Words As Hidden Inferences

  • Our brains automatically categorize things by similarity, regardless of the formal rules we set out
  • Given that, it is a mistake to rely on any system of thinking that relies on you being able to treat words as purely logical constructs
  • The mere act of creating a word causes your mind to create a category, and this triggers unconscious inferences

Extensions and Intensions

  • An intensional definition is a definition given in terms of other words, like a dictionary
  • An extensional definition is a definition given in terms of a cluster of objects, all of which share some property
  • Both are ways of communicating concepts to others
  • Both have limitations
    • A complete intensional definition is extremely verbose and unwieldy, even for simple concepts
    • A complete extensional definition may require you to enumerate an infinite set
  • The strongest definitions use both extensional and intensional concepts to draw a boundary that captures a concept
  • However, even a perfect definition is only instructions for building a concept, not a concept in and of itself
  • Most intensions are applied subconsciously - as a result, you do not, in practice, have the ability to redefine words at will since you don’t have full control over the meanings your brain assigns to words

The Cluster Structure of Thingspace

  • A configuration space is a way of translating object descriptions into positions in a multidimensional space
  • By thinking of objects as positions, we can intuitively think of similarity as distance between objects in this space
  • We can visualize categories as clouds encompassing many individual objects
  • This formalization allows us to visualize the “typical” member of a category as the object that is closest to the center of the category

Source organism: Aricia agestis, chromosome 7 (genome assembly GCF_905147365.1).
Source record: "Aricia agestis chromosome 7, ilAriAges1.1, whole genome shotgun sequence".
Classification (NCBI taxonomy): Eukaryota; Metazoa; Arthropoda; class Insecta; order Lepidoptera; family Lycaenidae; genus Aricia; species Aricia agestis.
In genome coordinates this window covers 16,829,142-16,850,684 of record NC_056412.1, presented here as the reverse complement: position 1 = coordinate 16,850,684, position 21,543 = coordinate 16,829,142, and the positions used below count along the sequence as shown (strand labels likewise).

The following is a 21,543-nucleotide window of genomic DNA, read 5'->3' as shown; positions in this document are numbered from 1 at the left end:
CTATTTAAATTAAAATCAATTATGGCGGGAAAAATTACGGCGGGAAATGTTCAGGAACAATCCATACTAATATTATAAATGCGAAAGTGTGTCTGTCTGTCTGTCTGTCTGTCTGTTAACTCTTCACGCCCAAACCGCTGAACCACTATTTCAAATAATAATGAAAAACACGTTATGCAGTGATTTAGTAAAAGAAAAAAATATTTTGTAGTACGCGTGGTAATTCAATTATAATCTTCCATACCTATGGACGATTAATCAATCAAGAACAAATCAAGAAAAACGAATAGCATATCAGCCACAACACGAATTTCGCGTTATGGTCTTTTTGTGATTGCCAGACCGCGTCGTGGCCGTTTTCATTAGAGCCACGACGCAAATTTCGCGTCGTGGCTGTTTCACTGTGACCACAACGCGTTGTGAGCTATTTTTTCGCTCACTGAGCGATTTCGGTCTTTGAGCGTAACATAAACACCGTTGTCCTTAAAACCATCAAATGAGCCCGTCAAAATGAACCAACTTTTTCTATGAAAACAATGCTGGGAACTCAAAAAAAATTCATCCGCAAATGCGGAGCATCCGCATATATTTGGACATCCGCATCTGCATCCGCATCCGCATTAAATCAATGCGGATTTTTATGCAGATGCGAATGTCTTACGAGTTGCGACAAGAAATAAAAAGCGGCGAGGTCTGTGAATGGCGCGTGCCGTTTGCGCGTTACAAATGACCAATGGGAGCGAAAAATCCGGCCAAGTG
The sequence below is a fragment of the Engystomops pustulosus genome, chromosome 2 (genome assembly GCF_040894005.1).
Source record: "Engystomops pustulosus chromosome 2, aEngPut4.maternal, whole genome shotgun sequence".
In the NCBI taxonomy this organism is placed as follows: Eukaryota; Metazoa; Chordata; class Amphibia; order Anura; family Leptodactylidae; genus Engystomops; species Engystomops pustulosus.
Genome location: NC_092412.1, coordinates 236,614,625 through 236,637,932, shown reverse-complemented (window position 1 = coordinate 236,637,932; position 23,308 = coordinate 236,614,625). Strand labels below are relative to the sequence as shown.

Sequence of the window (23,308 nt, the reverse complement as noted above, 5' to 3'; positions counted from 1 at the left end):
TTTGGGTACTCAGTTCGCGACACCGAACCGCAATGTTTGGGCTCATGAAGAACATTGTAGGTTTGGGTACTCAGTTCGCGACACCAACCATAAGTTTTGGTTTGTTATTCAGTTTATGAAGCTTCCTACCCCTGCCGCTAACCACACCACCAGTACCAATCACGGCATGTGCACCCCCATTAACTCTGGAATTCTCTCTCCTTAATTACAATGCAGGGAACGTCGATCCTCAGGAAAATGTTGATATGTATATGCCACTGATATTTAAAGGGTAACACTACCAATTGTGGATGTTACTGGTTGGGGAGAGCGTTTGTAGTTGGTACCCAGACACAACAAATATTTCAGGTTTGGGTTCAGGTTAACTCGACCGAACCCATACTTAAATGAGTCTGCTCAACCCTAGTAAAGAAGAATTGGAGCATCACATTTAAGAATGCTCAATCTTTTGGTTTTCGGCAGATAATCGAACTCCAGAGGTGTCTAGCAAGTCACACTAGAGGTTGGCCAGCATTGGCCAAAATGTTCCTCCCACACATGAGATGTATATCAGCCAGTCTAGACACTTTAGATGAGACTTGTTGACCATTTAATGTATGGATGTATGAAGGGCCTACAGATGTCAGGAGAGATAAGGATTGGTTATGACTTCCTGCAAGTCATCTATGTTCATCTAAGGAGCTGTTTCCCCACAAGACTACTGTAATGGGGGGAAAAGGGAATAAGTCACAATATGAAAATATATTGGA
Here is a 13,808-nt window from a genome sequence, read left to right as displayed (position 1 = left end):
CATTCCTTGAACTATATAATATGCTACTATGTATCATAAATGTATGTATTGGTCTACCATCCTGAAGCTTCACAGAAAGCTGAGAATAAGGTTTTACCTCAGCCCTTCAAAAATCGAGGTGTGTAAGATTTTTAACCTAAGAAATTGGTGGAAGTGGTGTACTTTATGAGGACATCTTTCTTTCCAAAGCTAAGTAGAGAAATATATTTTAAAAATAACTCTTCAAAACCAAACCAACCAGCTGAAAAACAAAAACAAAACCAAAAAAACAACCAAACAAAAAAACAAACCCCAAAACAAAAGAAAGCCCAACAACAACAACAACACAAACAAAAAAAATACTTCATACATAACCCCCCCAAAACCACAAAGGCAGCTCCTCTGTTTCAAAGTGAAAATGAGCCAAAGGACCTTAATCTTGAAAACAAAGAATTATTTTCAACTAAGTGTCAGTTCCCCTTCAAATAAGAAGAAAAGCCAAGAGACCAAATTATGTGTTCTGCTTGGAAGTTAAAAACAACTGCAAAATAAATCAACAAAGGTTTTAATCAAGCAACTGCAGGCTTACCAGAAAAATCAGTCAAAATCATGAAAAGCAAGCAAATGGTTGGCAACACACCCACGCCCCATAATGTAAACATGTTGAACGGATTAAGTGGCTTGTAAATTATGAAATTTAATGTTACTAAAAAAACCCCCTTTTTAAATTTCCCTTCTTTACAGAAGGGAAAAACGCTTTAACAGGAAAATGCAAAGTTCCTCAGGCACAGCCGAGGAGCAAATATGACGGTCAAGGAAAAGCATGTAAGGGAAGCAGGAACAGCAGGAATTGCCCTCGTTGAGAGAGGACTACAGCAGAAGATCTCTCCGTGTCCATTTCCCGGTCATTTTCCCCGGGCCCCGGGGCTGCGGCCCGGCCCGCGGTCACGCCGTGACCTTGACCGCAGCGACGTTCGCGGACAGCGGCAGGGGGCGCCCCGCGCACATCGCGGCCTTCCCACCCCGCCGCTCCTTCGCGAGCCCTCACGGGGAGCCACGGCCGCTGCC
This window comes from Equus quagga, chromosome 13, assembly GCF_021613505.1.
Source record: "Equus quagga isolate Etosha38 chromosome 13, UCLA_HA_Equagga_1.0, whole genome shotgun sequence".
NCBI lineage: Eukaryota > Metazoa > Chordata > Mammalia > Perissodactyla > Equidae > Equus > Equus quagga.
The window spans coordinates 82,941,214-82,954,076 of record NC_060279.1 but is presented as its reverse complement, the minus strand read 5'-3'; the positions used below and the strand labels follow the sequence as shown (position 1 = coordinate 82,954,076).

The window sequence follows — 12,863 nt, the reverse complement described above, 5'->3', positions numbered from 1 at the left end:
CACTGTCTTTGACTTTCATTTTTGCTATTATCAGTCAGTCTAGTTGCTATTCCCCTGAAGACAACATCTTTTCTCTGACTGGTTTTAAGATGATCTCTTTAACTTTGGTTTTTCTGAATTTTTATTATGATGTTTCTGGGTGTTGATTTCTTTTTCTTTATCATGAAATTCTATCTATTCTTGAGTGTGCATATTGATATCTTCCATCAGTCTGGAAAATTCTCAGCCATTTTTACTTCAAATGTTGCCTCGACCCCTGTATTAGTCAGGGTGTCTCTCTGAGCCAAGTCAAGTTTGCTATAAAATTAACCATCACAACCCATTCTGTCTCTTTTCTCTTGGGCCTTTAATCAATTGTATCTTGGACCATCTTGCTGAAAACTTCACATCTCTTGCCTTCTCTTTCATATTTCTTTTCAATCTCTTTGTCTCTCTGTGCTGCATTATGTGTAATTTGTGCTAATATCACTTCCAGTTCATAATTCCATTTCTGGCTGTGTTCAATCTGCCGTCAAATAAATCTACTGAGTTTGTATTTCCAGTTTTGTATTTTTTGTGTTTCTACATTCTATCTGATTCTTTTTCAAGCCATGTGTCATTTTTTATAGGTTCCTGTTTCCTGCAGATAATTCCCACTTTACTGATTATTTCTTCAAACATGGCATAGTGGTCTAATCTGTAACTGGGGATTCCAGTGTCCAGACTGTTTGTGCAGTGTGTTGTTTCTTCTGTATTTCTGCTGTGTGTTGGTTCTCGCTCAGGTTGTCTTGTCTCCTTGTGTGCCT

• Thinking of categories as clouds with fuzzily defined edges allows us to retain the useful properties of categories, while not getting too hung up about whether atypical members of a category “truly” belong to that category or not
  • Most intensional definitions will have exceptions, but they can still be useful if they can broad demarcate a “zone” within thingspace

Similarity Clusters

  • Intensional definitions need only serve as pointers to similarity clusters
  • Once we have a good idea of what the cluster is, we don’t need the intensional definition any more
  • We can think about the cluster directly, without worrying about whether an example near the boundary of the cluster satisfies every aspect of the intensional definition

Typicality and Asymmetrical Similarity

  • Our notions of typicality bias our thinking
  • People say that it is more likely that a disease will spread from robins to ducks than from ducks to robins, presumably because robins are the more “typical” bird
  • People take typicality as an inherent property of an object, rather than a property derived from the set that the object belongs to
  • Kansas is “close” and Alaska is “far away” regardless of where you are, because Kansas’ centrality gives it the property of “closeness” while Alaska’s position on the periphery gives it the property of “far away”
  • This is another reason to stop pretending that we can treat words as abstract Aristotleian concepts whose definitions can be manipulated at will